As the recent devastating impact of Storm Babet has shown, this is the time of year when the weather creates significant risk to the trees and forests of Scotland's rural landscape. Falling trees present a serious risk to transport and energy infrastructure and, of course, to the public. Duties placed on employers in relation to health and safety are far reaching and as Scotland deals with the consequences of Storm Babet and prepares for the next period of extreme weather it is important to remember that all employers are under a legal duty to protect the public, so far as reasonably practicable, from harm caused by trees falling onto or from their property.
Sections 2 and 3 of the Health and Safety at Work etc. Act 1974 impose key general duties on employers. Section 2 places a duty on every employer to ensure, so far as is reasonably practicable, the safety of their employees and Section 3 requires them to ensure, so far as is reasonably practicable, that the public are not exposed to risks to their health and safety. Those general duties mean that all employers must take all reasonably practicable steps to protect their employees and members of the public from the risk of falling, or fallen, trees.
Sadly, there are many examples of catastrophic injuries being caused by falling trees which result in prosecutions for breaches of health and safety law.
On 25 September 2020 a six-year old girl was killed while playing in her school playground, after she was struck by a falling tree. Newcastle City Council pleaded guilty to breaching Section 3(1) of the Health and Safety at Work etc. Act 1974 and received a fine of £280 000. The HSE concluded that Newcastle City Council had failed to conduct appropriate investigations into the extent of decay in the tree and had also failed to inform the school of the tree's presence or condition.
Subsequently, in Southampton on 8 July 2021 an eight-year old girl suffered life-changing injuries, including a leg amputation, after a lime tree fell on her whilst she was jogging with her father on the pavement outside the entrance to a care home. BUPA Care Homes plead guilty under Section 3(1) of the Health and Safety at Work Act etc. 1974 and received a fine of £400 000. The incident was described by the HSE as a "wholly avoidable accident" and it was determined that BUPA had failed to implement a suitable tree management strategy, which should have included an adequate risk assessment, proactive surveys, continued inspections, and the overall monitoring of trees which could have prevented the tree falling. BUPA had also failed to provide appropriate training and instruction concerning the management of trees.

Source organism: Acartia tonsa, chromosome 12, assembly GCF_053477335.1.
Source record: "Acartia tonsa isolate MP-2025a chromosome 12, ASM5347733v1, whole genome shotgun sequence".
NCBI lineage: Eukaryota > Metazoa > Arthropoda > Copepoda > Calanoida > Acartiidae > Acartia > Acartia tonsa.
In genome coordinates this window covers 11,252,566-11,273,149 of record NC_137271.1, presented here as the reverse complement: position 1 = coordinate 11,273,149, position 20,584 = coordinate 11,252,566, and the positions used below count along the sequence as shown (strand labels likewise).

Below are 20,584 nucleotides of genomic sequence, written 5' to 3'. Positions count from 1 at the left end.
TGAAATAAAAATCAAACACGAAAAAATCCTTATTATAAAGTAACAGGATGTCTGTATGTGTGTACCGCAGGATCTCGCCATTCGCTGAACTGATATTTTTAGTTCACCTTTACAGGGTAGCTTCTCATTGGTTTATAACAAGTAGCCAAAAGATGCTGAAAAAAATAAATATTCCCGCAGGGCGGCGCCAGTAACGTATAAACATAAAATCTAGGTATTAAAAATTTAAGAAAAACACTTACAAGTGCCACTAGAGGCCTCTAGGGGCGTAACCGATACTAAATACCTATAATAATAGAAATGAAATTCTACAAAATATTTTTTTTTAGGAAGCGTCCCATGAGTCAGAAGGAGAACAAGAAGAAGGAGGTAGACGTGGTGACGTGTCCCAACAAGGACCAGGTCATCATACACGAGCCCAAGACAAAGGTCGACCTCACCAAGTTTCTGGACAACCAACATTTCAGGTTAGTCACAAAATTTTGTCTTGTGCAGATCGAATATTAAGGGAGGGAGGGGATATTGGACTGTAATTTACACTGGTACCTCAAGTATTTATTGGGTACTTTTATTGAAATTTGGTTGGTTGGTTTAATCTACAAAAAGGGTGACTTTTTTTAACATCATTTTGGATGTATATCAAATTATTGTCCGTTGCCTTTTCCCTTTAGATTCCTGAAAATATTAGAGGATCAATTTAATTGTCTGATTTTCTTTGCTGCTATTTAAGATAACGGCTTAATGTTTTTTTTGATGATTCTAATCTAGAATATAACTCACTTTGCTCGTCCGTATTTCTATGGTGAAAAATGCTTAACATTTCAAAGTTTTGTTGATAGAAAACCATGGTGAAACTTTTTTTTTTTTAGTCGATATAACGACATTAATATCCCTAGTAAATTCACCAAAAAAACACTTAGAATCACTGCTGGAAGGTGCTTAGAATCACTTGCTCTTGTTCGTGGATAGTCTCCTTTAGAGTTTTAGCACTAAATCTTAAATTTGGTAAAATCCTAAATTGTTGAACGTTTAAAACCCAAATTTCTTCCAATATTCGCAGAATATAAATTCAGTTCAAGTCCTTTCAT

In order to better understand this duty in the context of tree management, the HSE has produced guidance for HSE Inspectors that is aimed specifically at Section 3 duties. This guidance confirms that what is reasonably practicable in relation to the management and monitoring of trees will depend on the particular circumstances and the potential risk each tree causes. Although the HSE considers the average risk of trees falling to be low, the harm caused if it happens can be severe and potentially fatal. The HSE is therefore clear reasonably practicable measures should be taken.
Because the risk is considered low, although undoubtedly higher during periods of extreme weather, the HSE does not consider it to be proportionate to inspect and record every tree in an area. Instead, zoning methods can be used to identify trees at risk of causing harm. The HSE suggests a minimum of two zones: (1) trees frequently accessed by the public on a daily basis and (2) trees with no frequent public access. This prevents the need for every individual tree to be recorded. Trees frequented by the public should have periodic and proactive checks for any obvious signs of defect or instability. These checks should be carried out by an individual who has been appropriately trained on what to look out for.
Individual tree inspection is only necessary in circumstances where (1) the tree is in a location frequently visited by the public or in an area which poses an obvious risk to adjacent infrastructure; (2) the tree has been identified as being in a condition that is likely to make it unstable and (3) a decision has been made to retain the tree.
Aside from zoning, the HSE also recommends that employers should have systems in place to enable the reporting of tree damage, should have access to specialist assistance and have clear procedures in place for added protection in cases of high wind or other extreme weather likely to increase the risk of falling trees.
As storms like Storm Babet look set to become more common in Scotland, it is clear that duty on employers to protect against the risk caused by falling trees is going to come into increasingly sharp focus.
In most instances this duty can be met by ensuring adequate tree management systems are in place and that they are properly applied and monitored. They should be regularly reviewed to ensure that they remain suitable and reflect current best practice. In periods of extreme weather, more proactive steps will be necessary, particularly where trees present a risk to energy or transport infrastructure or to homes or public buildings.
If you require any further information on this topic, please contact Malcolm Gunnyeon or your usual Brodies contact.